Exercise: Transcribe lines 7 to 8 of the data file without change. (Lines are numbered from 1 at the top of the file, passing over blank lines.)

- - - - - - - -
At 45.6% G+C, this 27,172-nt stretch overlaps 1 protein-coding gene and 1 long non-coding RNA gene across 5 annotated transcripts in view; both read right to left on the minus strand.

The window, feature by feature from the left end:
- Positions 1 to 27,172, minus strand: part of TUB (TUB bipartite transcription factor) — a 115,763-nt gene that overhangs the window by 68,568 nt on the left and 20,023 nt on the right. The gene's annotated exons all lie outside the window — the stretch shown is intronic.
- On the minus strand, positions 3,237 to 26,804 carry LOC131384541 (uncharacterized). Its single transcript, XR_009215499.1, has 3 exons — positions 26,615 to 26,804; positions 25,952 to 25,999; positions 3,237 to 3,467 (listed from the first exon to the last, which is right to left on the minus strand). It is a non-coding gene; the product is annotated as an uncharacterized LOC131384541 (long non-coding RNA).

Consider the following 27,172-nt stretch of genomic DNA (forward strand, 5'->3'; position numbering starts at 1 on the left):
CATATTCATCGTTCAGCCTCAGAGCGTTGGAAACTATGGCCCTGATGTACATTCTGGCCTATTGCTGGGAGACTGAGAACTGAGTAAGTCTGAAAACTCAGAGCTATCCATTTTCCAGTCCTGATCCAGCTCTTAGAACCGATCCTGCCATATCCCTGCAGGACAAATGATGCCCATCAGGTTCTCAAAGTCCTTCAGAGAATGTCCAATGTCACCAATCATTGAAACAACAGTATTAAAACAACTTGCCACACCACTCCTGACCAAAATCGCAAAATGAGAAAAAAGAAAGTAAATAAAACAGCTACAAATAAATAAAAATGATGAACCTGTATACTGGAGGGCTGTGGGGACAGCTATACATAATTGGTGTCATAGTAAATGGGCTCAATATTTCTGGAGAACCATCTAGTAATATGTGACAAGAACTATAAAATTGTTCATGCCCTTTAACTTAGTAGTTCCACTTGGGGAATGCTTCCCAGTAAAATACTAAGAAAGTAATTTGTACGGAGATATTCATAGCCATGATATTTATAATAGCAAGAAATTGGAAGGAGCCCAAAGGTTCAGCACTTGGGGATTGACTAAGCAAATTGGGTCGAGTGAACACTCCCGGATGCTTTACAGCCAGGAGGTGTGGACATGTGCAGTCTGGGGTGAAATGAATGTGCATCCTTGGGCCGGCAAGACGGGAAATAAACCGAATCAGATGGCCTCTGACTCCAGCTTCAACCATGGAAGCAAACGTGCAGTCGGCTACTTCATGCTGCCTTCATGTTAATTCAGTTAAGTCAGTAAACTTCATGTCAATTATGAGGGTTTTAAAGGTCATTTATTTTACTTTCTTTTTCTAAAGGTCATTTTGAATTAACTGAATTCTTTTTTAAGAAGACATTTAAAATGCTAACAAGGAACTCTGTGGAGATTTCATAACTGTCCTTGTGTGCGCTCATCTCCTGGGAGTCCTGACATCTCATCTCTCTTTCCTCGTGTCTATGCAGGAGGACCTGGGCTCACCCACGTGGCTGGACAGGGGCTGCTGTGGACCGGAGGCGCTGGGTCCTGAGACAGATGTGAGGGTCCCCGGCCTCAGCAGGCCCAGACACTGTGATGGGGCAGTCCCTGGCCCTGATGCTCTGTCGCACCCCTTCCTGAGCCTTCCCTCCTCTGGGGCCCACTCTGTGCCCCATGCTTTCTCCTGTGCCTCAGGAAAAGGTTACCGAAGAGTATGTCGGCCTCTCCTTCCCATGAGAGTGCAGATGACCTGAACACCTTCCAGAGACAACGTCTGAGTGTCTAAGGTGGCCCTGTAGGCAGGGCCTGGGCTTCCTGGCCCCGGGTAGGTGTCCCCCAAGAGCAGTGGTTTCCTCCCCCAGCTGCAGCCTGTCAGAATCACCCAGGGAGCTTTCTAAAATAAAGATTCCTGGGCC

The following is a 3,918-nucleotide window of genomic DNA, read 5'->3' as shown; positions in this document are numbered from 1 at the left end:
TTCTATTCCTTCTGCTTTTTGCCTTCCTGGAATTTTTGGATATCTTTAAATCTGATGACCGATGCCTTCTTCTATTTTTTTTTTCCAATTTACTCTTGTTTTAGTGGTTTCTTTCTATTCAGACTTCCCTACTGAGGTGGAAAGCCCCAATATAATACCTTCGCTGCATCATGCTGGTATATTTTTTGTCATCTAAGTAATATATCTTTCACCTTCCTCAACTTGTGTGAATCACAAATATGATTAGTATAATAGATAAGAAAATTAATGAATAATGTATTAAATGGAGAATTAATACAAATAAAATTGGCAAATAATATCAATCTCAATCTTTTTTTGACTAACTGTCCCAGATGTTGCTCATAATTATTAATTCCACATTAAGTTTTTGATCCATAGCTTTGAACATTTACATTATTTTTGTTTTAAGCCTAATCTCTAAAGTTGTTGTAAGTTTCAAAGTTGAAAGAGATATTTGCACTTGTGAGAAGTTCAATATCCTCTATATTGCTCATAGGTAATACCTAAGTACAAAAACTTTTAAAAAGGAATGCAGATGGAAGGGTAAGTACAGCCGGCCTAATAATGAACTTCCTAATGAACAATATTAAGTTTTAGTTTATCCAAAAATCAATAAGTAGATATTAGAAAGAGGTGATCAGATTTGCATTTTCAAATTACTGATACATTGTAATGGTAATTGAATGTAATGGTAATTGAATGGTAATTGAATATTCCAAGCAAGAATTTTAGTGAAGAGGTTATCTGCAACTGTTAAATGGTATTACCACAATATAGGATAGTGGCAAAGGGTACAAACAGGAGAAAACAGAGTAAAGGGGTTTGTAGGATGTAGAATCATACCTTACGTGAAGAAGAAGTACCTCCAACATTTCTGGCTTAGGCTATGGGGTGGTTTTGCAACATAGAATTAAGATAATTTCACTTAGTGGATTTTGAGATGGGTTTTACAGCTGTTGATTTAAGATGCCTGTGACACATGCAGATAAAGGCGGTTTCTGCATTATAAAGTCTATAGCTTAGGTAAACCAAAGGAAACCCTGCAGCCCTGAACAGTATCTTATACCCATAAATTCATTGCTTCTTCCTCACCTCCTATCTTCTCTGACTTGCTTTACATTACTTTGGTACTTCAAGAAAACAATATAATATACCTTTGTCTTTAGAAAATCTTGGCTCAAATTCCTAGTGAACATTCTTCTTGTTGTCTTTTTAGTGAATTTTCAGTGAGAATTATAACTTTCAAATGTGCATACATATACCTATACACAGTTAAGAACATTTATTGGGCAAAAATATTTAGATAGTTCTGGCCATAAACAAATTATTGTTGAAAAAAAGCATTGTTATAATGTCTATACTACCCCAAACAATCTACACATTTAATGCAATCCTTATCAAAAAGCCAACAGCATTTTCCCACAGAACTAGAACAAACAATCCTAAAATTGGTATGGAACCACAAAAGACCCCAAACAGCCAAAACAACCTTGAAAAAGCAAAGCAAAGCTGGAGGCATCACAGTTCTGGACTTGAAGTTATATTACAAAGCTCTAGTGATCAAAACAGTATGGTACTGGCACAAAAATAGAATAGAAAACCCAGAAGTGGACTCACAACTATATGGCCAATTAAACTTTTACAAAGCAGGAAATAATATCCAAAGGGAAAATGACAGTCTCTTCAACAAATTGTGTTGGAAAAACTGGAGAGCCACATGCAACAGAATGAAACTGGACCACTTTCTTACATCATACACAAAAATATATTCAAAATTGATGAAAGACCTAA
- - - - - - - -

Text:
The following is a 3,918-nucleotide window of genomic DNA, read 5'->3' as shown; positions in this document are numbered from 1 at the left end:
TTCTATTCCTTCTGCTTTTTGCCTTCCTGGAATTTTTGGATATCTTTAAATCTGATGACCGATGCCTTCTTCTATTTTTTTTTTCCAATTTACTCTTGTTTTAGTGGTTTCTTTCTATTCAGACTTCCCTACTGAGGTGGAAAGCCCCAATATAATACCTTCGCTGCATCATGCTGGTATATTTTTTGTCATCTAAGTAATATATCTTTCACCTTCCTCAACTTGTGTGAATCACAAATATGATTAGTATAATAGATAAGAAAATTAATGAATAATGTATTAAATGGAGAATTAATACAAATAAAATTGGCAAATAATATCAATCTCAATCTTTTTTTGACTAACTGTCCCAGATGTTGCTCATAATTATTAATTCCACATTAAGTTTTTGATCCATAGCTTTGAACATTTACATTATTTTTGTTTTAAGCCTAATCTCTAAAGTTGTTGTAAGTTTCAAAGTTGAAAGAGATATTTGCACTTGTGAGAAGTTCAATATCCTCTATATTGCTCATAGGTAATACCTAAGTACAAAAACTTTTAAAAAGGAATGCAGATGGAAGGGTAAGTACAGCCGGCCTAATAATGAACTTCCTAATGAACAATATTAAGTTTTAGTTTATCCAAAAATCAATAAGTAGATATTAGAAAGAGGTGATCAGATTTGCATTTTCAAATTACTGATACATTGTAATGGTAATTGAATGTAATGGTAATTGAATGGTAATTGAATATTCCAAGCAAGAATTTTAGTGAAGAGGTTATCTGCAACTGTTAAATGGTATTACCACAATATAGGATAGTGGCAAAGGGTACAAACAGGAGAAAACAGAGTAAAGGGGTTTGTAGGATGTAGAATCATACCTTACGTGAAGAAGAAGTACCTCCAACATTTCTGGCTTAGGCTATGGGGTGGTTTTGCAACATAGAATTAAGATAATTTCACTTAGTGGATTTTGAGATGGGTTTTACAGCTGTTGATTTAAGATGCCTGTGACACATGCAGATAAAGGCGGTTTCTGCATTATAAAGTCTATAGCTTAGGTAAACCAAAGGAAACCCTGCAGCCCTGAACAGTATCTTATACCCATAAATTCATTGCTTCTTCCTCACCTCCTATCTTCTCTGACTTGCTTTACATTACTTTGGTACTTCAAGAAAACAATATAATATACCTTTGTCTTTAGAAAATCTTGGCTCAAATTCCTAGTGAACATTCTTCTTGTTGTCTTTTTAGTGAATTTTCAGTGAGAATTATAACTTTCAAATGTGCATACATATACCTATACACAGTTAAGAACATTTATTGGGCAAAAATATTTAGATAGTTCTGGCCATAAACAAATTATTGTTGAAAAAAAGCATTGTTATAATGTCTATACTACCCCAAACAATCTACACATTTAATGCAATCCTTATCAAAAAGCCAACAGCATTTTCCCACAGAACTAGAACAAACAATCCTAAAATTGGTATGGAACCACAAAAGACCCCAAACAGCCAAAACAACCTTGAAAAAGCAAAGCAAAGCTGGAGGCATCACAGTTCTGGACTTGAAGTTATATTACAAAGCTCTAGTGATCAAAACAGTATGGTACTGGCACAAAAATAGAATAGAAAACCCAGAAGTGGACTCACAACTATATGGCCAATTAAACTTTTACAAAGCAGGAAATAATATCCAAAGGGAAAATGACAGTCTCTTCAACAAATTGTGTTGGAAAAACTGGAGAGCCACATGCAACAGAATGAAACTGGACCACTTTCTTACATCATACACAAAAATATATTCAAAATTGATGAAAGACCTAA